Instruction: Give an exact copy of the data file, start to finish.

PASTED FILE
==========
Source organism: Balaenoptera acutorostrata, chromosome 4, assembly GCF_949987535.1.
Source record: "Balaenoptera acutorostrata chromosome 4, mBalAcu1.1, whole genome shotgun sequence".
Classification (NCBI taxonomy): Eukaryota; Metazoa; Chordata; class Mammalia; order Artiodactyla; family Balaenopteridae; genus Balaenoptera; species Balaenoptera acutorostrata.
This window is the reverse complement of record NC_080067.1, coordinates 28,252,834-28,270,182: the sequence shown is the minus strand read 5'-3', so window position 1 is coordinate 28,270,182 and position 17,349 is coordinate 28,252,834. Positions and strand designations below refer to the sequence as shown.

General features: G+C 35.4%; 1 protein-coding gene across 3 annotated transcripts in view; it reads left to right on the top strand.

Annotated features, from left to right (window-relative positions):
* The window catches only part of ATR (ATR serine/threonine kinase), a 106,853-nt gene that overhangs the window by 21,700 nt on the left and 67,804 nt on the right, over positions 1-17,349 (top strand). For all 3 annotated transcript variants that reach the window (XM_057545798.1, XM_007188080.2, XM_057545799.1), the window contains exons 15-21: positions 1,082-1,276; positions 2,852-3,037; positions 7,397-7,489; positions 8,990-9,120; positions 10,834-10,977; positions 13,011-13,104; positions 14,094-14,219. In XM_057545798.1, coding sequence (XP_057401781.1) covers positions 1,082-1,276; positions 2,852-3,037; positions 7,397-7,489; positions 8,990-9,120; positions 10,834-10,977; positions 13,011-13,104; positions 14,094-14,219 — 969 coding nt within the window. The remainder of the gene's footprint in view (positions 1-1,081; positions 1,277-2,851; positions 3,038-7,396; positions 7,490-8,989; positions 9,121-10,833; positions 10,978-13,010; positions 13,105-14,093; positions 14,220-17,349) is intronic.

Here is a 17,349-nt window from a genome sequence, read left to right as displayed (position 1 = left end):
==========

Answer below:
Source organism: Balaenoptera acutorostrata, chromosome 4, assembly GCF_949987535.1.
Source record: "Balaenoptera acutorostrata chromosome 4, mBalAcu1.1, whole genome shotgun sequence".
Classification (NCBI taxonomy): Eukaryota; Metazoa; Chordata; class Mammalia; order Artiodactyla; family Balaenopteridae; genus Balaenoptera; species Balaenoptera acutorostrata.
This window is the reverse complement of record NC_080067.1, coordinates 28,252,834-28,270,182: the sequence shown is the minus strand read 5'-3', so window position 1 is coordinate 28,270,182 and position 17,349 is coordinate 28,252,834. Positions and strand designations below refer to the sequence as shown.

General features: G+C 35.4%; 1 protein-coding gene across 3 annotated transcripts in view; it reads left to right on the top strand.

Annotated features, from left to right (window-relative positions):
* The window catches only part of ATR (ATR serine/threonine kinase), a 106,853-nt gene that overhangs the window by 21,700 nt on the left and 67,804 nt on the right, over positions 1-17,349 (top strand). For all 3 annotated transcript variants that reach the window (XM_057545798.1, XM_007188080.2, XM_057545799.1), the window contains exons 15-21: positions 1,082-1,276; positions 2,852-3,037; positions 7,397-7,489; positions 8,990-9,120; positions 10,834-10,977; positions 13,011-13,104; positions 14,094-14,219. In XM_057545798.1, coding sequence (XP_057401781.1) covers positions 1,082-1,276; positions 2,852-3,037; positions 7,397-7,489; positions 8,990-9,120; positions 10,834-10,977; positions 13,011-13,104; positions 14,094-14,219 — 969 coding nt within the window. The remainder of the gene's footprint in view (positions 1-1,081; positions 1,277-2,851; positions 3,038-7,396; positions 7,490-8,989; positions 9,121-10,833; positions 10,978-13,010; positions 13,105-14,093; positions 14,220-17,349) is intronic.

Here is a 17,349-nt window from a genome sequence, read left to right as displayed (position 1 = left end):